- Food & Wine
What to eat in Cremona and the surrounding area
A menu of traditional Cremonese dishes: from marubini and tortelli to Gran Bollito, from Cremona IGP salami to mostarda and typical cheeses.
There's still a way to enjoy typical local dishes, while staying safely at home: savour traditional dishes, genuine culinary delights, telling tales bursting with flavour. Let's take a closer look at some typical food of the Cremona area. Is your mouth watering yet?
A journey immersed in flavour, amidst the tastes of Cremona: first courses
Let's start at the beginning, namely the first course: Cremonese marubini. These are filled pasta shapes (the size of a chestnut) made with durum wheat flour, common wheat and egg, stuffed with beef marinated with vegetables or red wine, with the addition of roasted veal and flavoured with sage or rosemary. As an alternative to veal, pork sprinkled with white wine or "pistum" (a mixture of Cremona salami) are also used.
But as they say, different place different pasta, and the filling can vary from one town to another. Marubini ai tre brodi is a must to try, which involves combining chicken (capon or chicken), beef, pork and vegetables in cold water.
Another first course you absolutely must sample is tortelli cremaschi, a subtle blend of flavours with a sweet and spicy filling and a savoury pasta and dressing. The secret to preparing them is to balance the quantities of filling and pasta, and to avoid using egg pasta, because it would be unable to withstand the cooking time (20/40 min.). The result? A delicious, indulgent dish you won't want to miss. There are several different varieties of tortelli, using different ingredients. Want to try them all?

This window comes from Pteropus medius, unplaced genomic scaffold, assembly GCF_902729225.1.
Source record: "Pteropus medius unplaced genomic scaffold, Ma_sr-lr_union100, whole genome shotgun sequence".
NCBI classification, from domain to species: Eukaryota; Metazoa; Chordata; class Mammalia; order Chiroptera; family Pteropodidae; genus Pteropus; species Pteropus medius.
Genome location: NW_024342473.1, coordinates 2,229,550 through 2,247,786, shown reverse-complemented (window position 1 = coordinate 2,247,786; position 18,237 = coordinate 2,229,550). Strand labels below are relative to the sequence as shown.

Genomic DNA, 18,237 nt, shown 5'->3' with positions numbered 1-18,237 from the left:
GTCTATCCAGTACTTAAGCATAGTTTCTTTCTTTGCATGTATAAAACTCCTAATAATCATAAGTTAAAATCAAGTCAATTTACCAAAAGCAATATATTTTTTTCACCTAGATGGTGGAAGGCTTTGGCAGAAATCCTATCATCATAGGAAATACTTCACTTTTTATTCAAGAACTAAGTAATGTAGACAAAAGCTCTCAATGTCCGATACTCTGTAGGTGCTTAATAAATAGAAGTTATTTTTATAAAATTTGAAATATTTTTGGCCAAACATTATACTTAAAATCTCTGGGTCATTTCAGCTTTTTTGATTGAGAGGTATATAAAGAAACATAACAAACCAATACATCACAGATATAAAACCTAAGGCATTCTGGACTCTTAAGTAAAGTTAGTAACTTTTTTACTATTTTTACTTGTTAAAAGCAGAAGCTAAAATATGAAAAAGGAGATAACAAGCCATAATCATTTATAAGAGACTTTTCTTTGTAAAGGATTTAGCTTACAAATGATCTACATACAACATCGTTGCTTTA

Whats' cooking? His Majesty the Gran Bollito
A simple but tasty dish, a mixture of the cheapest cuts of meat, cooked for hours in boiling water: this is the Gran Bollito. A main course that is a firm favourite on tables throughout Cremona. The ingredients have to cook for a good three hours in the pot. It's a "Sunday dinner" and so is best prepared (and enjoyed) slowly, perhaps in one of the traditional restaurants of the area.
Unmissable treats: Cremona IGP salami and mostarda
Two things you simply have to try in and around Cremona are the local salami and mostarda.
Even historians agree: the Po Valley has probably always been the ideal location for pig farming, ever since Roman times. Hence there were already some "rudimentary" types of salami on tables in Lombardy in those days. One thing's for sure: the taste of Cremona IGP salami is unmistakable, aromatic and spicy, with a strong taste that makes it perfect with a wide range of pairings, from the classic hunk of bread to fruit.
Another must-try? Mostarda, of course! This is a condiment made of fruit, sugar and mustard extract, it is usually very spicy and is served alongside boiled and grilled meats, as well as between courses at large banquets and special occasions.
Typical Cremona cheese
Cheese is the star of most traditional lunch menus in Cremona (as well as throughout the rest of the Lombardy region). The only problem in Cremona is which to choose. You can't leave without taking some time to taste Quartirolo Lombardo DOP, a soft cow's milk cheese, or treat yourself to a little Taleggio DOP, best served with jams and various types of honey or polenta.
Lastly, don't forget the long aged Provolone Valpadana DOP and Grana Padano DOP, known and loved all over the world.
A beautiful ending: Cremona desserts
To end your meal on a sweet note, opt for a slice of dolce Cremona (made with sugar, eggs, butter, flour, starch and almonds), a piece of nougat or the famous Sbrisolona, whose recipe dates back to before the 17th century. Sweet treats full of history.